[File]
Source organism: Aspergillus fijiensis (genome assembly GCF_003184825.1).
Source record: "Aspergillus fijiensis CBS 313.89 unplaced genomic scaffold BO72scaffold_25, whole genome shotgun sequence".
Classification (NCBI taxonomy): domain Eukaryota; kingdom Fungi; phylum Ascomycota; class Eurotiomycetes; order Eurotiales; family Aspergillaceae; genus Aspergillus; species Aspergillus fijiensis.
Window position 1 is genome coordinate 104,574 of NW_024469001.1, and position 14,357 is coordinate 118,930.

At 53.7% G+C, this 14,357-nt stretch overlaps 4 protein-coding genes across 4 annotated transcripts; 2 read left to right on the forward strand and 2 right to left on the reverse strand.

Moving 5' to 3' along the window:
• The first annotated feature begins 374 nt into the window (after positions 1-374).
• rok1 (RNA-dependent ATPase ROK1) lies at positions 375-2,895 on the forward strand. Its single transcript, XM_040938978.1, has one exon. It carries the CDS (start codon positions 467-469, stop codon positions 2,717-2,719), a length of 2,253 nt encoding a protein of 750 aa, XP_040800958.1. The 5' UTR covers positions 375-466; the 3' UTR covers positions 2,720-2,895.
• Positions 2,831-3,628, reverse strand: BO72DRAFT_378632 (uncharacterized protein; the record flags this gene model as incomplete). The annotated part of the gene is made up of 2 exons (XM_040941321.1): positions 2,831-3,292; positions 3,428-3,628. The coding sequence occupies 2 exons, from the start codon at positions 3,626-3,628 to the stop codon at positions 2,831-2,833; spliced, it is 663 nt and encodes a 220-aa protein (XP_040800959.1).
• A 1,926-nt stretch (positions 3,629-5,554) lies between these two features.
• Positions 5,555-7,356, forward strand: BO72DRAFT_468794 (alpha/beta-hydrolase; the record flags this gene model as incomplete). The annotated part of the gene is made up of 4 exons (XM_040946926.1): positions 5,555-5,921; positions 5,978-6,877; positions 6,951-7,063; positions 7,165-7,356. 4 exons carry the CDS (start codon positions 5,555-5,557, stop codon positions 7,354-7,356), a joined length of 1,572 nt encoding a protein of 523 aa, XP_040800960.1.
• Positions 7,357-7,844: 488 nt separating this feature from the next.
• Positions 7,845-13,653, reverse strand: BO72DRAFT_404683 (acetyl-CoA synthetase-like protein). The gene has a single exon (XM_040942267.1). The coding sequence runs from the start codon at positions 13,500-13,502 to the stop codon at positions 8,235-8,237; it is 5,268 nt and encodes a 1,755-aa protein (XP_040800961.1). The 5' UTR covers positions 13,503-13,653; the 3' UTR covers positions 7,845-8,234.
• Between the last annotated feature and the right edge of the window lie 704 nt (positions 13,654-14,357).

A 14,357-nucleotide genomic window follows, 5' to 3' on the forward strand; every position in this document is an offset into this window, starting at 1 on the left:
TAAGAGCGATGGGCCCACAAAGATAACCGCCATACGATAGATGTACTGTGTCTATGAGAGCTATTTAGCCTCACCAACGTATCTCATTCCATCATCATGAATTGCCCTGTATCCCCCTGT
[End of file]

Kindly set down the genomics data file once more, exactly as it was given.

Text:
Source organism: Aspergillus fijiensis (genome assembly GCF_003184825.1).
Source record: "Aspergillus fijiensis CBS 313.89 unplaced genomic scaffold BO72scaffold_25, whole genome shotgun sequence".
Classification (NCBI taxonomy): domain Eukaryota; kingdom Fungi; phylum Ascomycota; class Eurotiomycetes; order Eurotiales; family Aspergillaceae; genus Aspergillus; species Aspergillus fijiensis.
Window position 1 is genome coordinate 104,574 of NW_024469001.1, and position 14,357 is coordinate 118,930.

At 53.7% G+C, this 14,357-nt stretch overlaps 4 protein-coding genes across 4 annotated transcripts; 2 read left to right on the forward strand and 2 right to left on the reverse strand.

Moving 5' to 3' along the window:
• The first annotated feature begins 374 nt into the window (after positions 1-374).
• rok1 (RNA-dependent ATPase ROK1) lies at positions 375-2,895 on the forward strand. Its single transcript, XM_040938978.1, has one exon. It carries the CDS (start codon positions 467-469, stop codon positions 2,717-2,719), a length of 2,253 nt encoding a protein of 750 aa, XP_040800958.1. The 5' UTR covers positions 375-466; the 3' UTR covers positions 2,720-2,895.
• Positions 2,831-3,628, reverse strand: BO72DRAFT_378632 (uncharacterized protein; the record flags this gene model as incomplete). The annotated part of the gene is made up of 2 exons (XM_040941321.1): positions 2,831-3,292; positions 3,428-3,628. The coding sequence occupies 2 exons, from the start codon at positions 3,626-3,628 to the stop codon at positions 2,831-2,833; spliced, it is 663 nt and encodes a 220-aa protein (XP_040800959.1).
• A 1,926-nt stretch (positions 3,629-5,554) lies between these two features.
• Positions 5,555-7,356, forward strand: BO72DRAFT_468794 (alpha/beta-hydrolase; the record flags this gene model as incomplete). The annotated part of the gene is made up of 4 exons (XM_040946926.1): positions 5,555-5,921; positions 5,978-6,877; positions 6,951-7,063; positions 7,165-7,356. 4 exons carry the CDS (start codon positions 5,555-5,557, stop codon positions 7,354-7,356), a joined length of 1,572 nt encoding a protein of 523 aa, XP_040800960.1.
• Positions 7,357-7,844: 488 nt separating this feature from the next.
• Positions 7,845-13,653, reverse strand: BO72DRAFT_404683 (acetyl-CoA synthetase-like protein). The gene has a single exon (XM_040942267.1). The coding sequence runs from the start codon at positions 13,500-13,502 to the stop codon at positions 8,235-8,237; it is 5,268 nt and encodes a 1,755-aa protein (XP_040800961.1). The 5' UTR covers positions 13,503-13,653; the 3' UTR covers positions 7,845-8,234.
• Between the last annotated feature and the right edge of the window lie 704 nt (positions 13,654-14,357).

A 14,357-nucleotide genomic window follows, 5' to 3' on the forward strand; every position in this document is an offset into this window, starting at 1 on the left:
TAAGAGCGATGGGCCCACAAAGATAACCGCCATACGATAGATGTACTGTGTCTATGAGAGCTATTTAGCCTCACCAACGTATCTCATTCCATCATCATGAATTGCCCTGTATCCCCCTGT